University of Illinois at Chicago Study Provides Boost for Wind Power
Mike Ramsey reports in the PJStar that Gov. Rod Blagojevich's proposed renewable energy standards for electric utilities would generate an estimated $7 billion in economic benefits and 7,800 new jobs through 2012, according to a University of Illinois at Chicago study commissioned by his administration.
The Illinois Commerce Commission is considering a Blagojevich-sponsored plan that would obligate power companies to generate 2 percent of the state's electricity from renewable sources beginning next year. The requirement would rise 1 percentage point annually to 8 percent by 2012, with wind power turbines providing most of the renewable power.
The 146-page report slated to be released today estimated the economic benefit to Illinois at about $1 billion annually, or $7 billion over seven years. The amount reflects private investment to build wind power turbines, the growth of maintenance and supply businesses and other economic trickle-down.
During the same time frame, nearly 8,000 new jobs would be created, the study said.
"We think this really creates a very strong case for what the governor has proposed," Steve Frankl, Blagojevich's environmental and energy policy adviser, said Wednesday. "It's clear that there are significant benefits for the state on the environmental front and the economic front."
William Worek, who oversaw the study at UIC's Energy Resources Center, said the goals explored in the document are "conservatively realistic."
"When other people talk about renewables, the tendency is to be overly optimistic," he said. "This report really looks at realistic scenarios that can be met versus something that may sound good but doesn't track in the sense of numbers."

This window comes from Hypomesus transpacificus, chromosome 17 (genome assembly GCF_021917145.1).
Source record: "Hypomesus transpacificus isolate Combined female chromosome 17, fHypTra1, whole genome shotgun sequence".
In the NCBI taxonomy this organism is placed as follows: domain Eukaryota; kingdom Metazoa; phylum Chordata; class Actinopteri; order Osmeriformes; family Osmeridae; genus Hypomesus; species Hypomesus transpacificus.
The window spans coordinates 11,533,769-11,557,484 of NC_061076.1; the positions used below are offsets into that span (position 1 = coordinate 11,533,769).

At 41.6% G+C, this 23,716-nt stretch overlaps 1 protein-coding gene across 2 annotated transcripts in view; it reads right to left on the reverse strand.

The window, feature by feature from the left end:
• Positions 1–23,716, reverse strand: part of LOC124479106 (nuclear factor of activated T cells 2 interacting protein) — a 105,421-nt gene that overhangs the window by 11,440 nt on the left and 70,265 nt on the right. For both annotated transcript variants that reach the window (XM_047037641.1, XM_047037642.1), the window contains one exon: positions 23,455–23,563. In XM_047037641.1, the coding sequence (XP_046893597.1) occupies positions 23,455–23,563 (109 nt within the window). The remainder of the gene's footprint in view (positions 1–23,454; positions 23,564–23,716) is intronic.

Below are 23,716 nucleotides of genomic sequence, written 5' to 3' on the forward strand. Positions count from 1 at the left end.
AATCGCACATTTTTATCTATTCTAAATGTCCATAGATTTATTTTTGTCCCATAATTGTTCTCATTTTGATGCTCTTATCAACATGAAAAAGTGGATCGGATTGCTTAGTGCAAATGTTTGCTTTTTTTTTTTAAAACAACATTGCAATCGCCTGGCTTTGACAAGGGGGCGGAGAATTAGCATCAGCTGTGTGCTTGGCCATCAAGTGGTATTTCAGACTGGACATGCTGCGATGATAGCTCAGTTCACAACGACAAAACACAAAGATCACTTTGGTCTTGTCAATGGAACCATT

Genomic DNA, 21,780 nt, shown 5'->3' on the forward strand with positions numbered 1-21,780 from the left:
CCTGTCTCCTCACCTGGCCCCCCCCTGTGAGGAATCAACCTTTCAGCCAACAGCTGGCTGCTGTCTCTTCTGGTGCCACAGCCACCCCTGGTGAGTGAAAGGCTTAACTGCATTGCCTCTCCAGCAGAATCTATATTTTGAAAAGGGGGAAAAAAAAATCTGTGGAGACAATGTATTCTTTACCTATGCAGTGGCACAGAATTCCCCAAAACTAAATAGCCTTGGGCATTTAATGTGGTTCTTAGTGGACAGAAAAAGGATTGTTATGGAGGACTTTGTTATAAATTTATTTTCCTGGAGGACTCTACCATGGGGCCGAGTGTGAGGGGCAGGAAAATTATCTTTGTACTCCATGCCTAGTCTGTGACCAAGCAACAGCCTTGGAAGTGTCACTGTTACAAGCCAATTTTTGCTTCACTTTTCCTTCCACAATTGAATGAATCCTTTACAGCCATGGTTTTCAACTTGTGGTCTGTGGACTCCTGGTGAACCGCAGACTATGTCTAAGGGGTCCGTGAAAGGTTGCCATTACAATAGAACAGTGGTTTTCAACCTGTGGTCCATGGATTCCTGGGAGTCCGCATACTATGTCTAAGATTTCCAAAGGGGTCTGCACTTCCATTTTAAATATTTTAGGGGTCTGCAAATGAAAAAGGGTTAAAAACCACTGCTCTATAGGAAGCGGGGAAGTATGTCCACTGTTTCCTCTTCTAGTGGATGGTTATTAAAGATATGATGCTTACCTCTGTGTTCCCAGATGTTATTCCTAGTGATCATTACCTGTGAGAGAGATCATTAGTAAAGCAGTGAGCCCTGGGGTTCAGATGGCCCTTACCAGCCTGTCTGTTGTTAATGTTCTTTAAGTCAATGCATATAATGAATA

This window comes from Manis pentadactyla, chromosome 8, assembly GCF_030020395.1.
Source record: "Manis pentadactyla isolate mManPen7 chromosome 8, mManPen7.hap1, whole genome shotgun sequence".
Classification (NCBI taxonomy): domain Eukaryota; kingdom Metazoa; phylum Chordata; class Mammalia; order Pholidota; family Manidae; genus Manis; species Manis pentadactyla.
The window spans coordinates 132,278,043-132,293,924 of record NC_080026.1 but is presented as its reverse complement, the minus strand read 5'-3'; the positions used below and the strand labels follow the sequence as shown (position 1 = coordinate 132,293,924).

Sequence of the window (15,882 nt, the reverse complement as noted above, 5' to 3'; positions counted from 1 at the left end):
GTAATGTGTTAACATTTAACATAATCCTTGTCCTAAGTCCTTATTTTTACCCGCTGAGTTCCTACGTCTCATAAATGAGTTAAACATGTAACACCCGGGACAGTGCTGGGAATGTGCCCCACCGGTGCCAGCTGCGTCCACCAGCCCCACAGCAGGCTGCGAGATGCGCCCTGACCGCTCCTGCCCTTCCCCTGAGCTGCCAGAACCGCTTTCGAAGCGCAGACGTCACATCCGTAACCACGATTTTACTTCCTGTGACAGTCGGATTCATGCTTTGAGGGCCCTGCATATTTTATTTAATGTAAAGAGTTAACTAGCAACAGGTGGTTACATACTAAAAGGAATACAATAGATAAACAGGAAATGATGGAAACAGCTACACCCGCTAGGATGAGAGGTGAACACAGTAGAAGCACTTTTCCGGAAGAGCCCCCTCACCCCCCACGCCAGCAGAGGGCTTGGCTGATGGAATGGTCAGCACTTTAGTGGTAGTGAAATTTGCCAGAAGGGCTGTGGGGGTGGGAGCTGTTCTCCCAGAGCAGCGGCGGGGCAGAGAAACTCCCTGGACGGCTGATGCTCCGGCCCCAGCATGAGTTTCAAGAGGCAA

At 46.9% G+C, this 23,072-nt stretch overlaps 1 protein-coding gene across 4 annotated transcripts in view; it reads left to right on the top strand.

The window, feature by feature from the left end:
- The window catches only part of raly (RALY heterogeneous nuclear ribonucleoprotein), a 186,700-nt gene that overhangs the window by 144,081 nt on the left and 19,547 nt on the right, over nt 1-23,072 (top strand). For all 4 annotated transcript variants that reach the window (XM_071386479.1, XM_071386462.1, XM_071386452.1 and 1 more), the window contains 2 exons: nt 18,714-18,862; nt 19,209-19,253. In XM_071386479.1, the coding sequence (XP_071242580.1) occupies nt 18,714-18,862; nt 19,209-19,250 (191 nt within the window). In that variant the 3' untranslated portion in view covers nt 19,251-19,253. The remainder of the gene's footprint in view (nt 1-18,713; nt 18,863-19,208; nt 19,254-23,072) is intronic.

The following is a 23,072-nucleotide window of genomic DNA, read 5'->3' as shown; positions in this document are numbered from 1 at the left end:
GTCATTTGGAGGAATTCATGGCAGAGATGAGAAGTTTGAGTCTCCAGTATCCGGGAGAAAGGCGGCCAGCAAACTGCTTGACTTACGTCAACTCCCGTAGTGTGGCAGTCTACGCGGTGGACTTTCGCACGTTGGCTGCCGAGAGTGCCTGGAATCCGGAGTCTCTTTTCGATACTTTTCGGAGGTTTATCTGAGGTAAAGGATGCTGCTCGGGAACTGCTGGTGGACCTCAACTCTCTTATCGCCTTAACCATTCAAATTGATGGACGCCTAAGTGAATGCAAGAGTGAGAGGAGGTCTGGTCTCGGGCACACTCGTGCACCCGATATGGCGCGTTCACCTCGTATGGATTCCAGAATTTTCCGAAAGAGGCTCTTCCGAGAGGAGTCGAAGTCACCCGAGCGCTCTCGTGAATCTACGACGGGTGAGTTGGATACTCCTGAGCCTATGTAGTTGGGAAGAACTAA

Authors of the study crunched numbers beyond 2012, envisioning a scenario where power companies had to reach a 16 percent "renewable portfolio standard" by 2020 in Illinois. That would add another $14 billion in economic growth and an additional 4,500 jobs, Worek said.
Wind power farms already exist in Illinois. Developers have built farms in Lee and Bureau counties, and an energy cooperative in Pike County installed a single wind turbine. A nearly 300-turbine project is in the works in McLean County. Several other central Illinois counties have begun adopting wind farm ordinances in preparation for future developments.
The ICC originally was expected to consider a alternative energy plan last month. The process has taken longer than expected as interested parties, including utilities and consumer advocates, have met to hammer out details, using the Blagojevich proposal as a model. The commission may take action later this month, a spokeswoman said.
Currently, less then 1 percent of power sold to Illinois consumers comes from renewable sources. Most power is from nuclear and coal-burning power plants. Illinois annually consumes about 140 million megawatt hours, Frankl said.